Friends, I believe I have been terrifying you long enough with creepy lizard-worm-things and jellyfish and whatnot. It is time that I bring you a featured creature which is cute and cuddly and won’t try to bite your face off or use you as a host for its offspring. That’s why I want to tell you about the Kakapo.
First off, you should know that in the title of this post, I’m using “killer” in the same manner as “wicked” or “brilliant,” or whatever it is the kids are saying these days. Unlike some of our other featured creatures, the Kakapo is not out to destroy you and your whole family. It is not literally a killer. In fact, it’s quite the opposite: it’s a large, fluffy, vaguely friendly flightless bird. It’s a vegetarian (which is a nice change of pace after the Vampire Finch), and it has a distinctive style of eating in which it uses its beak (which is excellent for grinding things) to strip all the delicious edible parts out of a plant, leaving behind a neat little ball of indigestible fiber like an arts and crafts project.
It’s an incredible fact of island biogeography that species that evolve in limited habitats with limited predators tend to develop some wild specializations to suit their environments. Darwin saw it in the Galapagos, Wallace saw it in the Malay archipelago, and it’s pretty much a feature of islands everywhere, even the really big ones like Australia. As David Quammen put it, “Isolation plus time yields divergence.” (If you have any interest in biology, I highly recommend Quammen’s The Song of the Dodo, which is an absolutely fascinating read on the subject of island biogeography. And it’s totally not as boring as that makes it sound… it’s an incredible book and one of my all-time favorites, and perfectly accessible if you don’t know the first thing about biology.)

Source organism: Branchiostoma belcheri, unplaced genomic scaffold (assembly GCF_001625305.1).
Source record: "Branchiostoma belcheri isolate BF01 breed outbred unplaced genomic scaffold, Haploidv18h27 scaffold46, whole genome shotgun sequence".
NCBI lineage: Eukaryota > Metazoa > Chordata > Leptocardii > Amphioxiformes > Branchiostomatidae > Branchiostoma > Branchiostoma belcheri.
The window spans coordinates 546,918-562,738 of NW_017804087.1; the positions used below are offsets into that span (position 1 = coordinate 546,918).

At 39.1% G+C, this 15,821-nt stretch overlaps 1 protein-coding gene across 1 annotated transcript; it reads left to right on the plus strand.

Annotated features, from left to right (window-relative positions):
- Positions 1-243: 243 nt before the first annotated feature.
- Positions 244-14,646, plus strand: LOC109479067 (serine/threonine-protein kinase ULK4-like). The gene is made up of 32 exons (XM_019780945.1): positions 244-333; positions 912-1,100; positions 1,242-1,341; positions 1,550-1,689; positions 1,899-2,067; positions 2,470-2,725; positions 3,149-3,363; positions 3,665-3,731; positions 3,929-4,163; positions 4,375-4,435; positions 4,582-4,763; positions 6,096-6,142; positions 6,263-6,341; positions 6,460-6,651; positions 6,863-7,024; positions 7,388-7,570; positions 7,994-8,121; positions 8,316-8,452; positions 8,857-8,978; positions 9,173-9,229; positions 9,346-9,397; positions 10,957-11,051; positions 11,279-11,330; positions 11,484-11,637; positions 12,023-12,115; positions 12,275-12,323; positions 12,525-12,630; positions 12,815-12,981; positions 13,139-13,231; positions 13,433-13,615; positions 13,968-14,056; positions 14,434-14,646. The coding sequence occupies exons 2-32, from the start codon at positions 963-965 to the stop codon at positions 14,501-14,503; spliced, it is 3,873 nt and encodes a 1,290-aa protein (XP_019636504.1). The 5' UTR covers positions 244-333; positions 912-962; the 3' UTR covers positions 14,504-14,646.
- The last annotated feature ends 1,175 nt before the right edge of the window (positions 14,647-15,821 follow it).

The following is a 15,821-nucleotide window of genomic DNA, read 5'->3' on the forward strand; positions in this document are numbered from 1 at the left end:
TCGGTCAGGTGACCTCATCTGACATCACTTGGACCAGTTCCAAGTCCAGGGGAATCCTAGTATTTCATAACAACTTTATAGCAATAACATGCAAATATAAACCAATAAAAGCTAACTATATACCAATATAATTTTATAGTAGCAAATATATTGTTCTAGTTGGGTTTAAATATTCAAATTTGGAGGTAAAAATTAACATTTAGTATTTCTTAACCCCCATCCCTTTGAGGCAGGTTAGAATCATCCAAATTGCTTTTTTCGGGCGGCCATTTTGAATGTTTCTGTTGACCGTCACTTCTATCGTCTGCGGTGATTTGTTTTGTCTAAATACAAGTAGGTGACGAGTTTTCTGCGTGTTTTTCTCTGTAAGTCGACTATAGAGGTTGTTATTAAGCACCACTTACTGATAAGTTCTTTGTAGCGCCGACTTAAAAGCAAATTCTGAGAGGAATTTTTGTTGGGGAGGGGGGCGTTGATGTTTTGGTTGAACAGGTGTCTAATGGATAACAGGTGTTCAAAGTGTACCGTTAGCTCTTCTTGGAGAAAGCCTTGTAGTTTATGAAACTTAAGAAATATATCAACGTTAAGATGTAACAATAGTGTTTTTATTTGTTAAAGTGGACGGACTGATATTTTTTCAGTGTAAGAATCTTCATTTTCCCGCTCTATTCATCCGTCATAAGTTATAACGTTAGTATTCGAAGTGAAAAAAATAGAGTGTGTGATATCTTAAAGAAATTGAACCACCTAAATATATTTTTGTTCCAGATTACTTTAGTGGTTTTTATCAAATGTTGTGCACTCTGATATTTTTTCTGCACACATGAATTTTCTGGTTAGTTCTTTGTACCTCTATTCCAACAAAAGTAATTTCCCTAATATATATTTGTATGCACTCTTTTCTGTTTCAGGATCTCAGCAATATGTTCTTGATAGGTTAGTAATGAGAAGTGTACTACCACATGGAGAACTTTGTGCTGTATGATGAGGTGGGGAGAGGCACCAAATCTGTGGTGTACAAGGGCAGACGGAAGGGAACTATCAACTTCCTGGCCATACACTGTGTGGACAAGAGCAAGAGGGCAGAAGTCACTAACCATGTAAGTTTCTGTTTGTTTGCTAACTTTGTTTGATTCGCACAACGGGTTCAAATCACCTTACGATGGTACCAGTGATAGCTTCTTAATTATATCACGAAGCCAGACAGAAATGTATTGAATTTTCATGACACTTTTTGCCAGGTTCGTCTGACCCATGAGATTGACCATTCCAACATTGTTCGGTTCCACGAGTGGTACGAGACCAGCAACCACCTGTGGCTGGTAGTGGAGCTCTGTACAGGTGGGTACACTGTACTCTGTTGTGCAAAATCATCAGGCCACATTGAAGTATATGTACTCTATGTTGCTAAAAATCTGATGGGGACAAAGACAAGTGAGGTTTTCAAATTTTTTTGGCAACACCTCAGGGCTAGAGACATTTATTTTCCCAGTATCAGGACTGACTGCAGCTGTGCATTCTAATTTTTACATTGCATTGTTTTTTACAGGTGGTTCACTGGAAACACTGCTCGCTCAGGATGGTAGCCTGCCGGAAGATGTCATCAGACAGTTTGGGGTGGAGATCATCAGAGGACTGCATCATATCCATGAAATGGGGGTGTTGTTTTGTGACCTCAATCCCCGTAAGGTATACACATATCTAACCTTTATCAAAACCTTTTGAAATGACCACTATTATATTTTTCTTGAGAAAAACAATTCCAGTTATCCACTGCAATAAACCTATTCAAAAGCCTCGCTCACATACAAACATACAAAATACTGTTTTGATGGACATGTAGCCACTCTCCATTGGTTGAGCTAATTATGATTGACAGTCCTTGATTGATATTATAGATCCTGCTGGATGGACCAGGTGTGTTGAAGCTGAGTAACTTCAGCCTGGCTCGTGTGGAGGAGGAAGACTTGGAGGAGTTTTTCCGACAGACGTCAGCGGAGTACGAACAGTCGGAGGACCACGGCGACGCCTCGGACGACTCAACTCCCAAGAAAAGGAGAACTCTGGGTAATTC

The Kakapo lives in New Zealand, and like many island birds that didn’t really have many predatory land mammals to deal with, it long ago traded its not-very-useful power of flight for a life on the ground. It is the only flightless parrot in the world, and perhaps as a result (too many Cheetos?) is also the heaviest parrot in the world, weighing in at up to eight pounds. It makes up for the lack of flight with strong legs and an ambling ground-covering trot, plus it’s able to handily scale trees and “parachute” from heights using its wings to slow its descent. Like other parrots, it’s long-lived — up to 120 years. When the youngsters are play-fighting, they win by locking their chins over the other bird’s neck, like that annoying cousin who always gets you in a headlock and then gives you noogies. Much like sage grouse, they have a booming mating call and construct leks during breeding season (little dish-shaped indentations in the ground) to help amplify their calls. (Next, they will learn to break guitars and trash hotel rooms.)
They have a luxuriously soft feather-pelt because they don’t need stiff flight feathers. Around their beaks they have little whiskers that help them feel along the ground when they’re looking for snacks and shenanigans. In short, they look very very cuddleable.
Of course, also like other flightless birds, the Kakapo was pretty much screwed when humans showed up. Aside from hunting the Kakapo for its delicious rotundness, they also introduced predators like cats, rats and dogs. The Kakapo had adapted to predatory raptors, which are daytime hunters, by becoming nocturnal and learning to freeze and take advantage of its foliage-colored feathers. When night-hunting mammals were introduced, the Kakapo population was decimated. It was down into the double digits for awhile there. But thanks to a rather novel form of population recovery plan, New Zealand’s Kakapos have been relocated to even more isolated islands off the New Zealand coast, which are predator-free zones (after they exterminated — sometimes repeatedly — the rat and weka populations) and where the Kakapo’s numbers are very slowly recovering (its rates of reproduction are among the lowest of any bird species).
So you must be thinking to yourselves that this is all very interesting and whatnot, but beyond everything I’ve mentioned here, what exactly makes the Kakapo so special? Why do I love them so? Well, I will tell you why. It’s because of that one time when a Kakapo shagged Mark Carwardine’s head while Stephen Fry stood by, laughing his ass off.